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Rep. Luján's Amendments to Encourage Small Business Growth, Improve Mental Health Services Added to Defense Bill

Press Release

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Date:
Location: Washington, DC

National Defense Authorization Act Passes House by a Vote of 229 of 186

Today, the House of Representatives passed the National Defense Authorization Act, which included two amendments from Rep. Ben Ray Luján. The National Defense Authorization Act ensures that our Armed Forces have the resources they need, strengthens our counterterrorism efforts, and increases support for troops and their families. Rep. Luján included an amendment to promote job creation and economic development in New Mexico and an amendment to improve mental health services for our troops. The National Defense Authorization Act also included the repeal of the Don't Ask, Don't Tell policy. Rep. Luján voted in favor of the repeal. The National Defense Authorization Act passed the House by a vote of 229 to 186, and it will now be considered by the Senate.

"At a time when our country is waging two wars, it is critically important to make sure our troops have the resources they need," said Rep. Luján. "We must continue to work to keep our country safe during this challenging time."

Rep. Luján included an amendment to instruct the Administrator of the National Nuclear Security Administration to encourage technology transfer activities at its national laboratories that will lead to private-sector job creation. Both Los Alamos and Sandia National Laboratories in New Mexico would be subject to this amendment, which will improve American competitiveness, increase economic growth, and encourage new employment opportunities by giving the labs additional incentive to create jobs.

"With the current state of the economy and the high rate of unemployment, it is important to create jobs and encourage economic growth in America," said Rep. Luján. "By promoting technology transfer between our national labs and small businesses, we can drive economic growth in New Mexico."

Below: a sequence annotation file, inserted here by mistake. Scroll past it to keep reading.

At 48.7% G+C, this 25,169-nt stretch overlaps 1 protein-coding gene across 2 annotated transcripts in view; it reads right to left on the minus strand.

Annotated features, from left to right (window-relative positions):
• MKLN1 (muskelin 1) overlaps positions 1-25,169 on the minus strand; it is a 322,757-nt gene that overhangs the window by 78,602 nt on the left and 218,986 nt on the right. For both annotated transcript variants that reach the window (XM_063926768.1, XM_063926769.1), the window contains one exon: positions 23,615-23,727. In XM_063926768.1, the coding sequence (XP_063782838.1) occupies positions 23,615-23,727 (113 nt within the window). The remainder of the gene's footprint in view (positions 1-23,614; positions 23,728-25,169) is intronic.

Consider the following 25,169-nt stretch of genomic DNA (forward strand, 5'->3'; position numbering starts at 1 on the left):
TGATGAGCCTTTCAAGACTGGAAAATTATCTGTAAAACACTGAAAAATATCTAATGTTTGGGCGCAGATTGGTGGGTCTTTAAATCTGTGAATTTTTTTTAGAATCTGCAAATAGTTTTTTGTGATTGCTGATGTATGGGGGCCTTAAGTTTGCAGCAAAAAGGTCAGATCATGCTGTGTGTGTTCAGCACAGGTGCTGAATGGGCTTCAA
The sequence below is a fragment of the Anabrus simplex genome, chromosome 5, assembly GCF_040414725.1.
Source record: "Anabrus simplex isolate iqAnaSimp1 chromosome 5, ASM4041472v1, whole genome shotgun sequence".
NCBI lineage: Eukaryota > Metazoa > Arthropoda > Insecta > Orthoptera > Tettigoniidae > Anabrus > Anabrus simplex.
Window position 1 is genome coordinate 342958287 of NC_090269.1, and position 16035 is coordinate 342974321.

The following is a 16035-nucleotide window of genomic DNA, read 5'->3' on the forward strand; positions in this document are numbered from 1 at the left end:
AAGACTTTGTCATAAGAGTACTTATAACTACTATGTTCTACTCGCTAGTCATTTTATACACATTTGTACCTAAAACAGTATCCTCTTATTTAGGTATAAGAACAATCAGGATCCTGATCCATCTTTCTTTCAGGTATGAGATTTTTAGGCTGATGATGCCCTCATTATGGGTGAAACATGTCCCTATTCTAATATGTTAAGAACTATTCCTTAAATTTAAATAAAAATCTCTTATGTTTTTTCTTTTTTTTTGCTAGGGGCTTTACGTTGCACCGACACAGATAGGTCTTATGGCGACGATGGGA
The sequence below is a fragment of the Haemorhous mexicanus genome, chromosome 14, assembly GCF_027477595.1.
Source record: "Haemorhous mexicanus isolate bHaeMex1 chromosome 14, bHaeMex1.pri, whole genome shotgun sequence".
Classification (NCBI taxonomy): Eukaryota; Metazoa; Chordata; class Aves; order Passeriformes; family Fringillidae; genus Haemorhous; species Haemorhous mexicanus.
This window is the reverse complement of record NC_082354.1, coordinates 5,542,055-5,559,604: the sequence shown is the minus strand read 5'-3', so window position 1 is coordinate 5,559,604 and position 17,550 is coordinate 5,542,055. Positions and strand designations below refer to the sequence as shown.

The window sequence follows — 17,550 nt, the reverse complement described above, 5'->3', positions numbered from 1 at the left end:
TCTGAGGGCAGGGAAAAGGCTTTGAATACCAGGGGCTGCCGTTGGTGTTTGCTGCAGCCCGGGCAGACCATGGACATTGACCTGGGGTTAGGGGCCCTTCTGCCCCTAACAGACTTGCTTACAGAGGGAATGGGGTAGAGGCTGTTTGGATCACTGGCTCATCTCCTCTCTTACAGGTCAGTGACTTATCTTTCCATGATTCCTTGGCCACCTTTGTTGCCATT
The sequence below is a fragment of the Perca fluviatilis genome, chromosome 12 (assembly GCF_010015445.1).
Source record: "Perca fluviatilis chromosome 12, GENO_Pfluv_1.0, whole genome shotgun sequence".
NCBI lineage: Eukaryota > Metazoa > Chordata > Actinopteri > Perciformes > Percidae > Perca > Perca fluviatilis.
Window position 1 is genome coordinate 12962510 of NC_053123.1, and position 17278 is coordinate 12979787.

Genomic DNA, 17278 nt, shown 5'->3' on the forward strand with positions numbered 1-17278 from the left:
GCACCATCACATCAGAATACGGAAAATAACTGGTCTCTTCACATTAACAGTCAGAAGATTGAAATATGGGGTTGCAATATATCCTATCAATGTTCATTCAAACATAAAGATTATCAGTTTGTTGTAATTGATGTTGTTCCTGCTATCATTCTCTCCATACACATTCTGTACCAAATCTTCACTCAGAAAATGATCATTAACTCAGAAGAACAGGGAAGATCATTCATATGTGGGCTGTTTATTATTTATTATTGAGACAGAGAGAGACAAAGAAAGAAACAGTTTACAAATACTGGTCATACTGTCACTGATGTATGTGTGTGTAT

In addition to instructing the Administrator to encourage those technology transfer activities that will lead to new jobs, it also requires the Administrator to submit a report each year detailing the number of new private-sector employment opportunities created as a result of the technology transfer activities at each lab. The laboratories already report the numbers of patents filed and the number of patents licensed each year. This amendment would also require them to report the number of jobs created. Since the 1980s, technology transfer has been legislatively mandated at national laboratories.

Rep. Luján also added an amendment with Representatives Michael McMahon (D-NY), Tom Rooney (R-FL) and Harry Teague (D-NM) that will improve mental health services for our soldiers.

"Our soldiers sacrifice for us, and we must make sure that there are adequate resources to meet their mental health needs ," said Rep. Luján. "This amendment will expand the number of mental health counselors eligible to serve American soldiers and their families under the Department of Defense's TRICARE health insurance program.

In the National Defense Authorization Act for Fiscal Year 2008, Congress requested that the Institute of Medicine (IOM) convene a committee to examine the credentials, preparation, and training of licensed mental health counselors. In this report, sponsored by the Department of Defense (DOD), the IOM committee makes recommendations for permitting counselors to practice independently under the TRICARE program. In addition, the committee recommends that TRICARE implement a comprehensive quality management system for all of its mental health professionals.

This amendment urges the Secretary of Defense to comply with these recommendations by December 31, 2010. Allowing counselors to practice independently would ultimately increase the mental health staff working with DOD, increasing access for service men and women in need and eventually reducing the horrifying trend of rising suicide rates and post-traumatic stress disorder among our troops.

The National Defense Authorization Act will repeal the Don't Ask, Don't Tell policy contingent upon the President, the Secretary of Defense, and the Chairman of the Joint Chiefs certifying that its repeal is consistent with military readiness, effectiveness, unit cohesion & recruiting. Rep. Luján is also a cosponsor of separate legislation to repeal Don't Ask, Don't Tell.

"If a young man or woman wants to defend our nation, they deserve to have that opportunity," said Rep. Luján. "By repealing Don't Ask, Don't Tell, we will end the practice of discriminating against patriotic Americans who are fit to serve our nation. Repealing Don't Ask, Don't Tell will make our armed forces stronger and is the right thing to do."


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